Overall Score 69%
Global Conflicts: Latin America
Long time readers might recall a review from back in November 2007 for a game called Global Conflicts: Palestine. Chances are that if you enjoyed that game, then you will get a much the same experience from GC:LA. This time around, instead of concentrating the entire game on the one conflict, a few locations in Latin America are available for play, including 2 on the Mexican/US border, one in Guatemala, and another two in Bolivia. The game predominantly explores human suffering and denial of human rights including scenarios such as people smuggling, corruption in government and slavery.
Once again the player has the choice to play as one of two investigative reporters. Isabel Romero is of Guatemalan descent, but brought up in the USA from childhood. Santiago Alvarez was born of a Mexican mother, but grew up with his father, also in the USA. Both are educated and experienced reporters, and the choice of which avatar the player wishes to use has no effect gameplay wise. After one of the 4 available scenarios (actually 5 if you include the tutorial mission) has been chosen, the game commences.
The actual gameplay centres around travelling between locations, interviewing subjects and collecting statements from them. Often, for a number of reasons, people will not offer information straight away, and the player will have to return later with additional evidence or research to continue a specific line of questioning. The questions are posed in game by the player activating buttons at the bottom of the playfield. Each line of investigation has its own button, and each button also displays the number of responses that the particular subject can make on that topic. When buttons are grayed out, it means that the reporter has a gut feeling that the subject knows more about a certain issue, but is not willing to divulge the information yet.
The goal of each scenario is to complete a final interview with a key person that could be incriminated or otherwise embarrassed by the presentation of vital arguments that the player can substantiate with their collected statements. As the interview continues, a rapid heart beat sound can be heard at several critical times throughout, and at that point the player has a chance to interject with their selected argument. Upon correctly selecting the appropriate argument from a list, the subject becomes rattled and may provide extra information or simply admit to a wrong-doing. The result of this final interview will provide the player's score for the scenario, so it's important to be well prepared for it. There are only a certain amount of hours that the player has to collect statements and conduct research, and following trivial lines of questioning or wasting too much time travelling can impact on the final score.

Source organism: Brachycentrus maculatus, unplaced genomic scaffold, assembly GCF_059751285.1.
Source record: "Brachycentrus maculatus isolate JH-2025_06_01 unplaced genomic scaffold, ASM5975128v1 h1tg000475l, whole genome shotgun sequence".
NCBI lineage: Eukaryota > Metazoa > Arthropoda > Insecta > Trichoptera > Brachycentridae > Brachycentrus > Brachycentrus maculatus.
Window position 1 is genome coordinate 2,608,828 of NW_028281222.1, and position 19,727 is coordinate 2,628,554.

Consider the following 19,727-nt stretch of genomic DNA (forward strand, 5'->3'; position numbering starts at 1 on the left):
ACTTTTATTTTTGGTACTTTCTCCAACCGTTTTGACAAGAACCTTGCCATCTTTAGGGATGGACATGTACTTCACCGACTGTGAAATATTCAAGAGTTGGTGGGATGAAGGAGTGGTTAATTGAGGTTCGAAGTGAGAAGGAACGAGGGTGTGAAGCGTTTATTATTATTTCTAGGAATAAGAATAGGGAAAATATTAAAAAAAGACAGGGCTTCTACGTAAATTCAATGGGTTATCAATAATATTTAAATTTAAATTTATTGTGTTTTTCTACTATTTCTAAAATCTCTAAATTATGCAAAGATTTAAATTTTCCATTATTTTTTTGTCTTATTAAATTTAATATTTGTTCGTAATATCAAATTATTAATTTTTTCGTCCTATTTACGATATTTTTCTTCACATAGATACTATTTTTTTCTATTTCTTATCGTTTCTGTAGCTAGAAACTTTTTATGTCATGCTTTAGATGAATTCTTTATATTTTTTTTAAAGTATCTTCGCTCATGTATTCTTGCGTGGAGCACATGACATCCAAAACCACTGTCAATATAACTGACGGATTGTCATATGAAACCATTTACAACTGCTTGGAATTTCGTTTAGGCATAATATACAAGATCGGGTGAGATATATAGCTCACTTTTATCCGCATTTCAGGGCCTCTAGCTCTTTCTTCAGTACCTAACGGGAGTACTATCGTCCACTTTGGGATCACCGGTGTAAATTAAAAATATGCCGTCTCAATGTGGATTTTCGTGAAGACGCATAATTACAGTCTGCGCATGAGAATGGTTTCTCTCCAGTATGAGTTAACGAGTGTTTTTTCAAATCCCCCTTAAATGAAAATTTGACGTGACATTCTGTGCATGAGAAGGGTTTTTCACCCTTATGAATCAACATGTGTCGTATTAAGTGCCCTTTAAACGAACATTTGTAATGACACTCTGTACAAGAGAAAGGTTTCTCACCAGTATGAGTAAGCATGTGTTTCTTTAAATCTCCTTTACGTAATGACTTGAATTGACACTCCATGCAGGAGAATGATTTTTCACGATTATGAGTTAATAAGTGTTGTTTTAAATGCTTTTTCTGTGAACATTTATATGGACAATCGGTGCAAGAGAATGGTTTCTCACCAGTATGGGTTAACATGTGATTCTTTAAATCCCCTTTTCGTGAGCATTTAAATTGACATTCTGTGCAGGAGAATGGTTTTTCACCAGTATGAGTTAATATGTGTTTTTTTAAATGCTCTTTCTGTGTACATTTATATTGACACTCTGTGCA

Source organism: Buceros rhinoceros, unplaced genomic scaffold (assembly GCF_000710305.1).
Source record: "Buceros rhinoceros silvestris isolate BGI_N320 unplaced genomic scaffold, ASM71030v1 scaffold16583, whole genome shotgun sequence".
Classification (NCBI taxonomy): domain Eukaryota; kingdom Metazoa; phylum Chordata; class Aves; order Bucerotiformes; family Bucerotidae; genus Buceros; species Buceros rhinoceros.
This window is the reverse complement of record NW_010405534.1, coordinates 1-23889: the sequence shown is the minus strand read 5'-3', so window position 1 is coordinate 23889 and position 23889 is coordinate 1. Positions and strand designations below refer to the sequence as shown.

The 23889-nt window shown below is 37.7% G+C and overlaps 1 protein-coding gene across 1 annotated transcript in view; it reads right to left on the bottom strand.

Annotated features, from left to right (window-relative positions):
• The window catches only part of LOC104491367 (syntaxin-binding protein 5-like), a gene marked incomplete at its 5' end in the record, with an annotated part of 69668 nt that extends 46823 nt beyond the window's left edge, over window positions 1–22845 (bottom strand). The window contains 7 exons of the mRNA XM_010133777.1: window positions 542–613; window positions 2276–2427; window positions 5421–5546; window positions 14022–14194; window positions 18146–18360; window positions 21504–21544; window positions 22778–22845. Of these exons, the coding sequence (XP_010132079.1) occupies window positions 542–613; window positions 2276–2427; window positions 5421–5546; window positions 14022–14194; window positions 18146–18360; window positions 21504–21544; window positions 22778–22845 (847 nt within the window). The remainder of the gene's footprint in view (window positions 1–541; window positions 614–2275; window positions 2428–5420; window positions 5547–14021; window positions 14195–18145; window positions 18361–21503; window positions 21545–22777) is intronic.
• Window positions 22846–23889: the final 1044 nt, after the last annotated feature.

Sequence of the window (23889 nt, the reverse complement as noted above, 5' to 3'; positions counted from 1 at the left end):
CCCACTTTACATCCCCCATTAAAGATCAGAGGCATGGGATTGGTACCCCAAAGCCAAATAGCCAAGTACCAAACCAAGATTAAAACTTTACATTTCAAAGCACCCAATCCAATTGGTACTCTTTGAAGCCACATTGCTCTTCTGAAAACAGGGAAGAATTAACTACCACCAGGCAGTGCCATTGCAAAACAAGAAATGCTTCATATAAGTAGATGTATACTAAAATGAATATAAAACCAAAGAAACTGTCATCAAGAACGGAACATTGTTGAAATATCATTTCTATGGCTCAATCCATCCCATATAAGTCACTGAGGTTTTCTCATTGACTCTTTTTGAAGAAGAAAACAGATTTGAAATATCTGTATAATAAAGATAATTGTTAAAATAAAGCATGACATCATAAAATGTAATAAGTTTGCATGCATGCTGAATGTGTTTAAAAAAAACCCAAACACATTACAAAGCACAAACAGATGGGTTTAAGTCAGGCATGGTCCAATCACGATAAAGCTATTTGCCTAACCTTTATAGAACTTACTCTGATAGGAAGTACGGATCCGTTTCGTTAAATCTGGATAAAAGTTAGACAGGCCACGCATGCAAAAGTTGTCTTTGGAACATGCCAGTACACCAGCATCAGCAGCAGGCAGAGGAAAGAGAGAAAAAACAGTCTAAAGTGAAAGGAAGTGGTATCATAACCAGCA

Is the game fun to play? Maybe - I'm not so sure. The subject matter is very interesting, and covers some topics of which I had very little previous knowledge. Yet the gameplay seems a little stale; it's just point and click for the most part, and on occasion the player might feel like they are just clicking through the game rather than having a great deal of input into the outcome of things. Still, it is quite difficult to collect all the possible arguments for use at the final interview, so time management skills and analytical thinking do have a part to play, I guess.
The 3-D graphics are based on the same engine as the ones we saw in GC:Palestine. As your character moves around, the camera angle automatically changes so you get a fairly good view of the city streetscapes and villages. Although not cutting edge, the graphics are still quite pleasing and definitely add to the immersion factor. The sounds consist mainly of ambient noise on the streets and various other locations. There's only a set amount of text in the game - perhaps voiceover content is something that might have added to the immersion as well.
In all, there is only around 5 hours maximum worth of content here, and at $30 that's not great value. Due to its design, the game has only limited replay potential. Putting that aside though, the game would be an excellent educational tool for the classroom in terms of a general knowledge of Latin America and some of the problems that people face there today, as well as the value of an independent press. I'm pleased that the developers have attempted to portray the content of the scenarios in an unbiased and objective manner, and also included well-written characters that will provide diverse and interesting comment on each issue at hand.
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